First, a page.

David Collenette Minister of Transport

Mr. Speaker, it has been the government's policy to invest rather heavily in urban infrastructure over the last number of years. My colleague, the member for Etobicoke Centre, also from Toronto, is leading the effort with Infrastructure Canada. I think we have done a very commendable job.

The Prime Minister reiterated his commitment in a speech given earlier this week. I have no doubt that this commitment to the urban agenda will continue once we have a new Liberal leader.

Transportation
Oral Question Period

11:25 a.m.

NDP

Bill Blaikie Winnipeg—Transcona, MB

Mr. Speaker, the member for LaSalle—Émard is also associated with a certain kind of continentalism. In that same context, I wonder if the Minister of Transport is aware of this internal memo within the Canadian National Railway which now prohibits employees from using any language that has the word Canadian in it. They can say CN, but they cannot say Canadian National. They cannot say Canadian National Railway. They cannot say Canadian National Railroad.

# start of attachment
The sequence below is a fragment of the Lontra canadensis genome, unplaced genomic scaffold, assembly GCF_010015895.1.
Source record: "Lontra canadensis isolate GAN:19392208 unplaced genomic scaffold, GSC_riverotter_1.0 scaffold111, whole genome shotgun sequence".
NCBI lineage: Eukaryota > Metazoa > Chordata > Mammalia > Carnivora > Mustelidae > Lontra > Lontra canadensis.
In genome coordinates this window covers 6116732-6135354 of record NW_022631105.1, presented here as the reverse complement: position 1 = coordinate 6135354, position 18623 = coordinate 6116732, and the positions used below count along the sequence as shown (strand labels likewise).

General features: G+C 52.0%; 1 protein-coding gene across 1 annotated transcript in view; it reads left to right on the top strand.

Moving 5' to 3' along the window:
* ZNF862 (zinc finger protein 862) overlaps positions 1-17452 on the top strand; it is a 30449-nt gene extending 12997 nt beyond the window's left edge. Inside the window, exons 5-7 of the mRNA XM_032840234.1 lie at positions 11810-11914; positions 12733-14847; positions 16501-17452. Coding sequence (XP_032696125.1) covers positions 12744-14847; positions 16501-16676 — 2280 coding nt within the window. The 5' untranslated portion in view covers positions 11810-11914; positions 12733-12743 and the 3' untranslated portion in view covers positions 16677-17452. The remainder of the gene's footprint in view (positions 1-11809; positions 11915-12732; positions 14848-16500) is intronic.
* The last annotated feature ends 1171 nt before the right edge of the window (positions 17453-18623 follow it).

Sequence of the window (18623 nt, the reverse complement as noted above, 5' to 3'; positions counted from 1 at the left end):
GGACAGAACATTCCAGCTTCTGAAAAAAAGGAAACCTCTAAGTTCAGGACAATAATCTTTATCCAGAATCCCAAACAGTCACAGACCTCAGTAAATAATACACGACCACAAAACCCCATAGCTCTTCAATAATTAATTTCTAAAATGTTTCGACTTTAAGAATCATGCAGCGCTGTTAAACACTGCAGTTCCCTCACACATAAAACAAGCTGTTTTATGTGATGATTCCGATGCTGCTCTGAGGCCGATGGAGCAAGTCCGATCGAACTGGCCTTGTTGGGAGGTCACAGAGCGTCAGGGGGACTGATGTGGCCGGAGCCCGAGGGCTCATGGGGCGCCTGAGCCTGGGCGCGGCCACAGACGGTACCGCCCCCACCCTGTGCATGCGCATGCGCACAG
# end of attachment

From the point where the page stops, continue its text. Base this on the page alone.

I wonder if the Minister of Transport would undertake to look into this and communicate to CN, or to the Canadian National Railway, that using the word Canadian--

Transportation
Oral Question Period

11:25 a.m.

The Deputy Speaker

The hon. Minister of Transport.

Transportation
Oral Question Period

11:25 a.m.

Don Valley East
Ontario

Liberal

David Collenette Minister of Transport

Mr. Speaker, I am unaware of the contents of this e-mail, but I have such great respect for my colleague from the NDP, having been in the House with him for many years, that I assume what he says is accurate.

If that is the case, it is not only totally unacceptable, it is obscene, and I will go directly to the chair and the president of Canadian National Railway. This is a great Canadian institution, one of the best railways in North America, and we should not apologize for being Canadian.

Citizenship and Immigration
Oral Question Period

11:30 a.m.

Canadian Alliance

Diane Ablonczy Calgary—Nose Hill, AB

Mr. Speaker, there is no end to Liberal waste of money taxed from struggling Canadian families. From the billion dollar HRDC boondoggle to fake advertising contracts to lavish expense accounts, Liberals keep pouring our money down the drain.

The latest boondoggle is a biometric scan of all Canadians to force everyone to carry a national ID card.

The privacy commissioner says it will cost $5 billion just to kick-start the registry. Why does the government not use the $5 billion to keep foreign criminals from coming into Canada?

Citizenship and Immigration
Oral Question Period

11:30 a.m.

Bourassa
Québec

Liberal

Denis Coderre Minister of Citizenship and Immigration